Fun with Textures


Someone asked recently how difficult it is to use textures and other files within Photoshop to get different effects.  I thought I’d post a quick blog on some of the techniques I use, most of which are pretty easy.  I tend to experiment quite a bit with different ideas and looks, but here’s a general usage idea for textures.

We’ll start with a fairly normal pic, of the Aztec Theater (which is a bar now I believe) on San Antonio’s Riverwalk. It’s a run of the mill, touristy pic, so it should be fun to use.

It’s definitely not dramatic enough (come on, I am a horror artist), so I’ve grabbed a couple of textures to use to make it a little more attractive. Now, there are plenty of places to get free, fantastic textures (, imageafter, etc.), or you can take your own pics to use.  That’s what I’m using here, a couple of shots from my own files.

Both of those are from exhibits at the Denver Museum of Nature and Science. The first is an ancient rock as you’re leaving the exhibit area, the second is nearby, of a particular kind of fossil (which I didn’t apparently make note of).  Really anything can be used as a texture, even the mundane.  I often use shots of chili peppers, and even oatmeal to use in my works.

I picked the first image and added it on top of the aztec.  Then I mess around with Photoshop’s Layer Blending Modes on the texture layer. It takes a bit of imagination, and you have to roll with it some, but you can often be led to interesting places. Each mode has a specific idea behind it for the effect it will give, but I’m far more likely just to cycle through them and find the ones I like. Here’s what you get when you put the texture layer on “color dodge”:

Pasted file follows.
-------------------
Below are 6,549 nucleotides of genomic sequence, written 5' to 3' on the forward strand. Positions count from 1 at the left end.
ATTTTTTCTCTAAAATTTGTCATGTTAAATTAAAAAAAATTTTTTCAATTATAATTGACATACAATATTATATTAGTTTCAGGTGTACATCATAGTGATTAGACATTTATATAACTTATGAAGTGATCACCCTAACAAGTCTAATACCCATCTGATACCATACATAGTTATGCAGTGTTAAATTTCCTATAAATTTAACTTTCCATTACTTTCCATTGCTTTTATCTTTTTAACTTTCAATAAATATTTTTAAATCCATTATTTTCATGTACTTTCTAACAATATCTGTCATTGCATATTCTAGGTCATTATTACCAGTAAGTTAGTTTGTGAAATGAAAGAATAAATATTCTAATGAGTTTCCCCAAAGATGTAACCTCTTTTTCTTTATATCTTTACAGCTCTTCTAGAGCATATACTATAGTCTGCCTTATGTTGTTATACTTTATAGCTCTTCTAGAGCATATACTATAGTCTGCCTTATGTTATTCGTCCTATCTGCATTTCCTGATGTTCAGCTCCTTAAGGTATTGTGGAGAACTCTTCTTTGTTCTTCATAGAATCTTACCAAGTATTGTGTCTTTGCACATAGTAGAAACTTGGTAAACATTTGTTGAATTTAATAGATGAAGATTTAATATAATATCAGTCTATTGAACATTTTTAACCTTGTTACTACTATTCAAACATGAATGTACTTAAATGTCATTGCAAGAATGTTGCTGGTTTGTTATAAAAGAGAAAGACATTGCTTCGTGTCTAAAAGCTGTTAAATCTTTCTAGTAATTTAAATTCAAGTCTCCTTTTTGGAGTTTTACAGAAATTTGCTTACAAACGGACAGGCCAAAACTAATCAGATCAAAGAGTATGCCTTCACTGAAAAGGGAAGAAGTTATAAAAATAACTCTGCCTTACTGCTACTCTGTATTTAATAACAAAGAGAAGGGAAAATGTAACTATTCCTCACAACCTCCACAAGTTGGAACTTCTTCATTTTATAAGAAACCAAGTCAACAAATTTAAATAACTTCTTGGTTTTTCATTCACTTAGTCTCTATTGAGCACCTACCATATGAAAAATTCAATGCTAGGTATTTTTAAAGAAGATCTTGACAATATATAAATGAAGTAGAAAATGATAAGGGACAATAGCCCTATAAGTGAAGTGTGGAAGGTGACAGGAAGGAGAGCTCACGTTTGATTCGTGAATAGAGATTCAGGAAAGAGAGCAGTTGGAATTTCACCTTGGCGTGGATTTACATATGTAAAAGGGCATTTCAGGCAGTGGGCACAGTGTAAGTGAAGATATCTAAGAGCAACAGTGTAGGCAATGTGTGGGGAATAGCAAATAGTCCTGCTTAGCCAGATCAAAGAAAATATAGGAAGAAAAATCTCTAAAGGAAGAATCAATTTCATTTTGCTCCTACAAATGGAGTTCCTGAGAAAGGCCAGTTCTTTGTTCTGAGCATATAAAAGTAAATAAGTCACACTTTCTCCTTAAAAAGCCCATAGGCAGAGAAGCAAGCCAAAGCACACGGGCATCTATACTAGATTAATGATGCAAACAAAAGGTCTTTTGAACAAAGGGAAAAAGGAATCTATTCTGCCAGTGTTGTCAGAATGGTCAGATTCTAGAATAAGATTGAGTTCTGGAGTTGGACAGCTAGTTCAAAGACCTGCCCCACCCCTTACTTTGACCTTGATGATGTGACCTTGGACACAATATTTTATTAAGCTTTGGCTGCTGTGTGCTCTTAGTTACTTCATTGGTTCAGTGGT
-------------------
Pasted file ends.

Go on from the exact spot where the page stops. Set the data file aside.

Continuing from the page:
This is what I mean by “roll with it”.  You blow out the sky something fierce, but my eye was immediately drawn to the gold-flake idea that’s there now.  It’s changed the whole picture into something new, and now we just have to fix it to our liking.

I chose to select the blue using a channel mask, which is a little imperfect in this case since there is a bit of a blue cast in the aztec itself.  But it’s not enough to throw off the works, and in fact it helps to blur things a bit and keep them combined.

Then, being an impatient glutton for punishment and obsessive about tinkering with things, I added a different texture on top:

No, believe it or not a zombie monkey did not in fact crap on your monitor.

But this is where the “roll with it” idea comes along again.  This texture is imperfect, but you can use elements of it with other Photoshop effects to enhance the cloud part of the image.  You aren’t going to be adding to the image, much like the “gold-leaf”, but rather a slight bit of enhancement instead.

We can steal the mask that covers the other texture and invert it, so that it (more or less) only affects the sky. From here, you can mess around with Photoshop’s filters and adjustments to get what you want.  In this case, I used a radial blur (on “zoom”) and changed that layer’s blending mode to “overlay”:

Which, while a bit cheesy, does give you a bit of a different sense with the image.  You can also go further by changing the blending modes some more, and get more of a “sci-fi” feeling:

But, once in awhile, I like things to be a bit more subtle, so here’s my final idea:

Go forth and experiment with layers, and see what you can come up with.  It can be a fun exploration of photos, and of incorporating a different idea into otherwise normal pieces.

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